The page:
Dr. Toad's Journey to Bankruptcy or Financial Freedom

This is a discussion on Dr. Toad's Journey to Bankruptcy or Financial Freedom within the Trading Journals forums, part of the Reception category; Originally Posted by timsk Hi paszkman, That's an interesting table you posted - just wondered what your source is? Thanks, ...

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Old Sep 8, 2015, 9:45pm   #33
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Originally Posted by timsk View Post
Hi paszkman,
That's an interesting table you posted - just wondered what your source is?
Thanks,
Tim.
The internets.
First place I saw it was this guy:
https://twitter.com/SJosephBurns

If anyone can prove/disprove/explain the table then I am all ears.
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Old Sep 9, 2015, 12:29am   #34
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The internets.
First place I saw it was this guy:
https://twitter.com/SJosephBurns

If anyone can prove/disprove/explain the table then I am all ears.
I believe you will find this article interesting:
https://courses.cit.cornell.edu/info2950_2012sp/mh.pdf

It goes through a conceptual derivation of how to determine the average number of occurrences needed before the first occurrence of a specific sequence. The basic formula to determine this from the article (equation d2) is as follows:

An = (1 - p^n) / [p^n * (1-p)]

So for instance, in my case I am shooting for a success probability of 65%. If I am interested in finding on average how many trades I would need to make before I had 5 consecutive losses in a row:

A5 = (1 - 0.35^5) / [0.35^5 * (1-0.35)] = 291.

So, I can expect to have 5 consecutive losses in a row about once every 291 trades with such a system. This means my original thinking of this was wrong since my original thinking was this could be derived simply as 1 / 0.35^5 = 190.

The article also indicates there is no good closed form solution for determining the probability of x consecutive occurrences in y trials. It used numerical simulation to determine this for a 50/50 probability situation with 100 trials. The simulation indicates that in this situation, the probability of 5 consecutive occurrences is 81%. For 50 trials I would expect this to be a good amount lower. Your tables indicates this as being 77%...my thinking is this is on the high side although I have not gone through this exercise to conclusively debunk it...yet.

One thing I will say though to justify scrapping the strategy if I have 5 consecutive losses off the bat, is the probability of this occurring is 0.5^5 = 3.1% for a 50/50 system. It would be only marginally higher for a sample size of 10. Yes, still possible, but highly unlikely with a 50/50 system and even less so with something higher than 50/50 probability. Since I am only risking $25 per trade though I may just let it go 6 consecutive losses before scrapping it :P .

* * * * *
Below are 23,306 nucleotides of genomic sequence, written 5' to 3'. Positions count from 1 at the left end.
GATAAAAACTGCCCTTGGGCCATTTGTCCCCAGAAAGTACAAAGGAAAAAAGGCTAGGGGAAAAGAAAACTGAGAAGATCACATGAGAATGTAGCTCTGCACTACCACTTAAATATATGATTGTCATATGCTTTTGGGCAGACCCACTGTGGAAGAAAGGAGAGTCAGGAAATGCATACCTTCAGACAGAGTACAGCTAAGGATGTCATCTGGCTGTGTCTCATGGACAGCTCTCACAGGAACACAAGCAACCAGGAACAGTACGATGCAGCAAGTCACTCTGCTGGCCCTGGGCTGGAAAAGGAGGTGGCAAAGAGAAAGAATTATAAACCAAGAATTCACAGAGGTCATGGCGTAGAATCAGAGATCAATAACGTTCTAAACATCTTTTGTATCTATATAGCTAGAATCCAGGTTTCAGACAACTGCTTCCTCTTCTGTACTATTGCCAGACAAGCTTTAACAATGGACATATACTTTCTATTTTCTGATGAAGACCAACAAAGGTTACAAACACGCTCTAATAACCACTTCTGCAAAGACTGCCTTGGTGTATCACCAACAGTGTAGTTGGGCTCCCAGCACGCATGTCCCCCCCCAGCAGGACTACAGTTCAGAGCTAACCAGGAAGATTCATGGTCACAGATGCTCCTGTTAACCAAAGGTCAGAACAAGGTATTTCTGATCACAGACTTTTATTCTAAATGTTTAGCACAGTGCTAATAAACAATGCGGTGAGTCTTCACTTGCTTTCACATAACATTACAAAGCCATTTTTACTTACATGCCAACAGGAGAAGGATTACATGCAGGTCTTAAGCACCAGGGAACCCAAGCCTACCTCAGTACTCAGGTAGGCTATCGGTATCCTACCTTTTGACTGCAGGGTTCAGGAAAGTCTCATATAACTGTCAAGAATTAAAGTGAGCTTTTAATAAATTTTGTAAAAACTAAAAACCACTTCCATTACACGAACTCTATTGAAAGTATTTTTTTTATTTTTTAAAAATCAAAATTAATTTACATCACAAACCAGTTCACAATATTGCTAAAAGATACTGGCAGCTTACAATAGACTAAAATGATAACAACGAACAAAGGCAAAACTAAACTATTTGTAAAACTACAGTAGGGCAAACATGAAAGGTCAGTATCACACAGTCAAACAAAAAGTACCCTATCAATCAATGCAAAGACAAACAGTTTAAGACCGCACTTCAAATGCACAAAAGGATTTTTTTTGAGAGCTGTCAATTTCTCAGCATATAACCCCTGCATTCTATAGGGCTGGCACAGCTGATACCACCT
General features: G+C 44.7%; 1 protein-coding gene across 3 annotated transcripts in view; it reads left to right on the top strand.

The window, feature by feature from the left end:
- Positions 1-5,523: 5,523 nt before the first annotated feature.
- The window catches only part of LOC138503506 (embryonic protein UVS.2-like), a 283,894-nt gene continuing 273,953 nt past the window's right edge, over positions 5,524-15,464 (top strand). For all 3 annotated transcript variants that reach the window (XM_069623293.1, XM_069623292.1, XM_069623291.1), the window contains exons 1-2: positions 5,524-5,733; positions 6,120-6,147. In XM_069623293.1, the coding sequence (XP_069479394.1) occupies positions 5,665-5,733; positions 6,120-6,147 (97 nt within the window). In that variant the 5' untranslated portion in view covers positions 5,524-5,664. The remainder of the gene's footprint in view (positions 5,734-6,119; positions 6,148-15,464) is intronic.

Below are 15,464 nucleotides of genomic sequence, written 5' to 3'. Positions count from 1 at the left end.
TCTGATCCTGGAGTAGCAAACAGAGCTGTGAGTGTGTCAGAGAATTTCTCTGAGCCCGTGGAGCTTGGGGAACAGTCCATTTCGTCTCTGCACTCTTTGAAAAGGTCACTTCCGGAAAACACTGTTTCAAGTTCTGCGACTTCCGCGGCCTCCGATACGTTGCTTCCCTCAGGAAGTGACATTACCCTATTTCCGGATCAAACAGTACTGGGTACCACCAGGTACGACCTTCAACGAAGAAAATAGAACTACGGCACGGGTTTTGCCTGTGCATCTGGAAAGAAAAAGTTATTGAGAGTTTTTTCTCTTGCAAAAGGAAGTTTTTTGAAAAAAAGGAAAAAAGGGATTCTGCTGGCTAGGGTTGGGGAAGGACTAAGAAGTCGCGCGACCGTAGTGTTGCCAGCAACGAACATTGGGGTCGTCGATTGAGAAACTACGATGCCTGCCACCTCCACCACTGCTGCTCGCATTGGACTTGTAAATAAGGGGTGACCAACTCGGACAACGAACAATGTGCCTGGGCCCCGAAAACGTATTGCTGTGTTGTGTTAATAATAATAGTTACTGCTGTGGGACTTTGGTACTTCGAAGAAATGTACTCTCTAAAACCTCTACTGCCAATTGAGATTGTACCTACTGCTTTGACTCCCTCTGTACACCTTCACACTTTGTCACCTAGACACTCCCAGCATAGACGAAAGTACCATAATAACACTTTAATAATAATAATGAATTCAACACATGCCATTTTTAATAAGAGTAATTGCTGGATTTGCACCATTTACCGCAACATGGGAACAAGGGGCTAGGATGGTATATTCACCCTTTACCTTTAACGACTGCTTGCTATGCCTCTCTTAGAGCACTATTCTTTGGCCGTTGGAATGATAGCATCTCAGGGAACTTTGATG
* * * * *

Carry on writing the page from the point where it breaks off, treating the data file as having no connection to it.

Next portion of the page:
I will probably at some point dust of my (quite substantially) lacking matlab programming skills and derive a table similar to this. This is an interesting way of looking at a system, especially in the midst of a loosing streak to help from getting discouraged (or to tell you something is off). I will use this going forward, but I think looking at it from a binomial distribution standpoint is perhaps a bit more useful than this.

See post #12 (page 2) in this thread if you are interested in knowing about that if you don't already. Skip down to the first table I have in that post and then start reading the paragraph before the list of 2 items. You can stop reading the paragraph after the second table. You may find that interesting if you have not already read it. I will give the disclaimer though that my knowledge of probability and statistics is quite limited and it has been a while since I used it, but I do believe what I have posted is correct (dusted off my trusty copy of Kreyszig when I was going through that).



As a final note:
With regards to backtesting. No I have not backtested this one formally yet. I have done a look back with my screener (as far back as 6 months ago) and the majority of the time the stocks that show up in the top 10 continue down for at least some time. Since this system is not purely mechanical I would need to do a monte carlo simulation to properly backtest it...probably allowing it to pick randomly from the top 10. I do not have the software needed to do this. There might be a way to do this in Matlab feeding in data from yahoo finance, but really I am not smart enough to figure that one out. My programming skills are seriously lacking.